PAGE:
2 Chronicles 33: Changing Lives in Prison
2 Chronicles 33 brings Judah into a difficult spot. Manasseh became king after his father Hezekiah passed away, but he did not follow in the great tradition that his father had established.
2Ch 33:9 So Manasseh made Judah and the inhabitants of Jerusalem to err, and to do worse than the heathen, whom the LORD had destroyed before the children of Israel.
It is definitely something to say that the people were worse than all of the idolatrous nations that Israel had destroyed in the past. It must have gotten pretty bad.
Like God seems to do quite a bit, He brought a storm into Manasseh’s life to make him realize what he was doing and to understand that he needed God.
2Ch 33:11 Wherefore the LORD brought upon them the captains of the host of the king of Assyria, which took Manasseh among the thorns, and bound him with fetters, and carried him to Babylon.
2Ch 33:12 And when he was in affliction, he besought the LORD his God, and humbled himself greatly before the God of his fathers,
2Ch 33:13 And prayed unto him: and he was intreated of him, and heard his supplication, and brought him again to Jerusalem into his kingdom. Then Manasseh knew that the LORD he was God.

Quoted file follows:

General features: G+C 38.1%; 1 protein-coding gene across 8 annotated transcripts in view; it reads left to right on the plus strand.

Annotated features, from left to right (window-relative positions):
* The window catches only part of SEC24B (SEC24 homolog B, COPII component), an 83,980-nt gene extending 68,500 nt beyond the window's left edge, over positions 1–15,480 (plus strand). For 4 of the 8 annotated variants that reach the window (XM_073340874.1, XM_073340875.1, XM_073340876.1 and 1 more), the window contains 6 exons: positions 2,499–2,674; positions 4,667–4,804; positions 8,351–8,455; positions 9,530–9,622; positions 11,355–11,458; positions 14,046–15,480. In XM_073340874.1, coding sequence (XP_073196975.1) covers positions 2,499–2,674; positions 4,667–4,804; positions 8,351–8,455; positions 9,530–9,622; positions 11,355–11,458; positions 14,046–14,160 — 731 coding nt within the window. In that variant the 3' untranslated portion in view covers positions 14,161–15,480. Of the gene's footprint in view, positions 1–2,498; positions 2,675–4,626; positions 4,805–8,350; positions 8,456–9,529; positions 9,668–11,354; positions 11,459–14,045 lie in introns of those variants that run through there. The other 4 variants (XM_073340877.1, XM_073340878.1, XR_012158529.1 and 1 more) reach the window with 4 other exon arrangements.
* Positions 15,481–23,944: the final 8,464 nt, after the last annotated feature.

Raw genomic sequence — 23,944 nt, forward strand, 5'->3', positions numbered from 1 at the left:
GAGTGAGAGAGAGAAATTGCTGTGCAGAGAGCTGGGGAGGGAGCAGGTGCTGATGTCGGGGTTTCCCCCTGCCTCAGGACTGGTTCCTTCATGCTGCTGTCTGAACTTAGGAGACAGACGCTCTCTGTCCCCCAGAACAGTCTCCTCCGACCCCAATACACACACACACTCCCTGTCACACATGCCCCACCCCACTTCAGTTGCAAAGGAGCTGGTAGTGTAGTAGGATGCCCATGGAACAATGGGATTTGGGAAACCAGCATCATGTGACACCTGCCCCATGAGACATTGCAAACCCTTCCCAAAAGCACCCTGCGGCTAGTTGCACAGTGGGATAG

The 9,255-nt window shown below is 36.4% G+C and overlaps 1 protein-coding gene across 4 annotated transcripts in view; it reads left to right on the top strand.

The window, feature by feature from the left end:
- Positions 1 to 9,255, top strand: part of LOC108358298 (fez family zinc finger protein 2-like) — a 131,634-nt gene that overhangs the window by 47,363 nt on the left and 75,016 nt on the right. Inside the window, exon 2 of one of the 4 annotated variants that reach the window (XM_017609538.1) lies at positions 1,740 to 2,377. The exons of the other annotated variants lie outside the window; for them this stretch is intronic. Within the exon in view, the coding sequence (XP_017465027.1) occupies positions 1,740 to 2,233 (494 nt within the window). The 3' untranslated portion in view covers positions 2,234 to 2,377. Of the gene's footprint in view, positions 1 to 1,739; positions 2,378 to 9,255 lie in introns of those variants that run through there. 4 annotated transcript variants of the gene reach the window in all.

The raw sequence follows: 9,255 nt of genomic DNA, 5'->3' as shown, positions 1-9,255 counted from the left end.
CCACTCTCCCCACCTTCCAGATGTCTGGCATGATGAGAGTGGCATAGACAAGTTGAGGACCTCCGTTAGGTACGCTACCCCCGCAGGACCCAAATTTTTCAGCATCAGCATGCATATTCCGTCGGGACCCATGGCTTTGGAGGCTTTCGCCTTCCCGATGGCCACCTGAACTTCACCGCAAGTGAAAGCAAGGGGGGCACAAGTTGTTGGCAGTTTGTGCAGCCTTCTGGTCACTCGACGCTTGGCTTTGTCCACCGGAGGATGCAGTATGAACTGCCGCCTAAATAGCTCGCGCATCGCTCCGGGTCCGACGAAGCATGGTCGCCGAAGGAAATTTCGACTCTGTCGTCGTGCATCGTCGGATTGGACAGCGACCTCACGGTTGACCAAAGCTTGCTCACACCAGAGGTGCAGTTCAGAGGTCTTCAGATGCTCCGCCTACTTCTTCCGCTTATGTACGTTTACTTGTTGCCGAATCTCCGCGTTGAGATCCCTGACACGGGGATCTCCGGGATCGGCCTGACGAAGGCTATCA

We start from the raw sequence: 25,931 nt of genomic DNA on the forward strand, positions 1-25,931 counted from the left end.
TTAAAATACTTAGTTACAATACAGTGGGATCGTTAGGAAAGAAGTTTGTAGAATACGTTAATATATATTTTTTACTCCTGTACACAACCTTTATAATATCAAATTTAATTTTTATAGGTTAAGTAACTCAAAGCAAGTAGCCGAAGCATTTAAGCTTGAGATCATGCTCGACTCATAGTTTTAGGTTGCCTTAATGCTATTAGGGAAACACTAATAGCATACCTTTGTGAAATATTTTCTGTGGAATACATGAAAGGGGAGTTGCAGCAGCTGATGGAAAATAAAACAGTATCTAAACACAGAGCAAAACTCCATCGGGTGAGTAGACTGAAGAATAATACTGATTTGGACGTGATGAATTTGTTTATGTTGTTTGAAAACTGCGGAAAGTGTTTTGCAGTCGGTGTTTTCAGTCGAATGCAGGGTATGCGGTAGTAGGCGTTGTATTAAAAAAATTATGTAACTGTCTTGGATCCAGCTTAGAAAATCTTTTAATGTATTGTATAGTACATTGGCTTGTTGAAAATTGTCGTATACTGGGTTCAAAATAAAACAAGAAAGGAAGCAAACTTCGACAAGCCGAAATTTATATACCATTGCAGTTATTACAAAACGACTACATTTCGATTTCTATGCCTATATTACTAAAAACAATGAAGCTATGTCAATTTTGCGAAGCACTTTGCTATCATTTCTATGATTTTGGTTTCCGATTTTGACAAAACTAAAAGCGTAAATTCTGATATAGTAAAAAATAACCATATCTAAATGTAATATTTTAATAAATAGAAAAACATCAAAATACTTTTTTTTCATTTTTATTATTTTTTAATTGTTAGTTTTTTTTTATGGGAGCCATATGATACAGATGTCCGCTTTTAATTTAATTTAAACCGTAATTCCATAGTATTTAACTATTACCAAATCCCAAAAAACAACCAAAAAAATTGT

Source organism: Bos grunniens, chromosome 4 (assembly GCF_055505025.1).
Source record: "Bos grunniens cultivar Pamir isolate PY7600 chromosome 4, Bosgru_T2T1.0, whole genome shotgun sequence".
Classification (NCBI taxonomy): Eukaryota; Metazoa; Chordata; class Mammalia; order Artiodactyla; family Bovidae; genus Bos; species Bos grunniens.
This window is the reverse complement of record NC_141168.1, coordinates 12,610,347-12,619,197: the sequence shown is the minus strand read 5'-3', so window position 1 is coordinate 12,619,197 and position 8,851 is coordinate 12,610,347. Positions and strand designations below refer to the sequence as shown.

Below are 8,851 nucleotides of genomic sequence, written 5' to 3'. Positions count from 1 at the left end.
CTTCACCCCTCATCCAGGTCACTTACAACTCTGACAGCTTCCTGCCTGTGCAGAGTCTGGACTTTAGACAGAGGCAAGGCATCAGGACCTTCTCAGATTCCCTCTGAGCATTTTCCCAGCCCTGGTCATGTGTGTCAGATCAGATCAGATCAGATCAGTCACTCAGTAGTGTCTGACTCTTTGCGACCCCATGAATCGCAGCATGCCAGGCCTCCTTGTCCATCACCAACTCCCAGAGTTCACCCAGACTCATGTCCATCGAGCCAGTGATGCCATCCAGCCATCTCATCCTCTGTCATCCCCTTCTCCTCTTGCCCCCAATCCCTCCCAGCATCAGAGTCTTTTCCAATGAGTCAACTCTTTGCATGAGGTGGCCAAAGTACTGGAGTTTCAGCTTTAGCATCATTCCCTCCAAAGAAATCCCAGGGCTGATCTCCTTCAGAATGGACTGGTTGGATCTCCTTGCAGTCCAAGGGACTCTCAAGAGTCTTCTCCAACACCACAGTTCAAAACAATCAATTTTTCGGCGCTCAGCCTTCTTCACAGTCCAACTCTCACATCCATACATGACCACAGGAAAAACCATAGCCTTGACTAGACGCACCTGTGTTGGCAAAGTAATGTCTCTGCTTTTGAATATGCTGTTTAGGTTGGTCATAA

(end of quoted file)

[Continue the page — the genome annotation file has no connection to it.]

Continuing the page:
He had a life-changing experience. He was no longer interested in ignoring God. It took a difficult time to make him realize that, but God does that from time to time.
He loves people, and He wants to bring people into a relationship with Him. Manasseh must have had solid Biblical teaching as a child given who his father was, but he went away from it for some reason.
God brought him back though. He didn’t just forget about him. While he was in captivity, something changed for Manasseh. He suddenly realized what he had been doing wrong, and after his time in chains was done, he came back as a better leader who brought the people of Israel in the right direction.
It must not have been pleasant to be in a Babylonian prison, but that is what he needed to realize his problems. God will allow things to come into our lives to help us grow as well as correct us if we start to wander.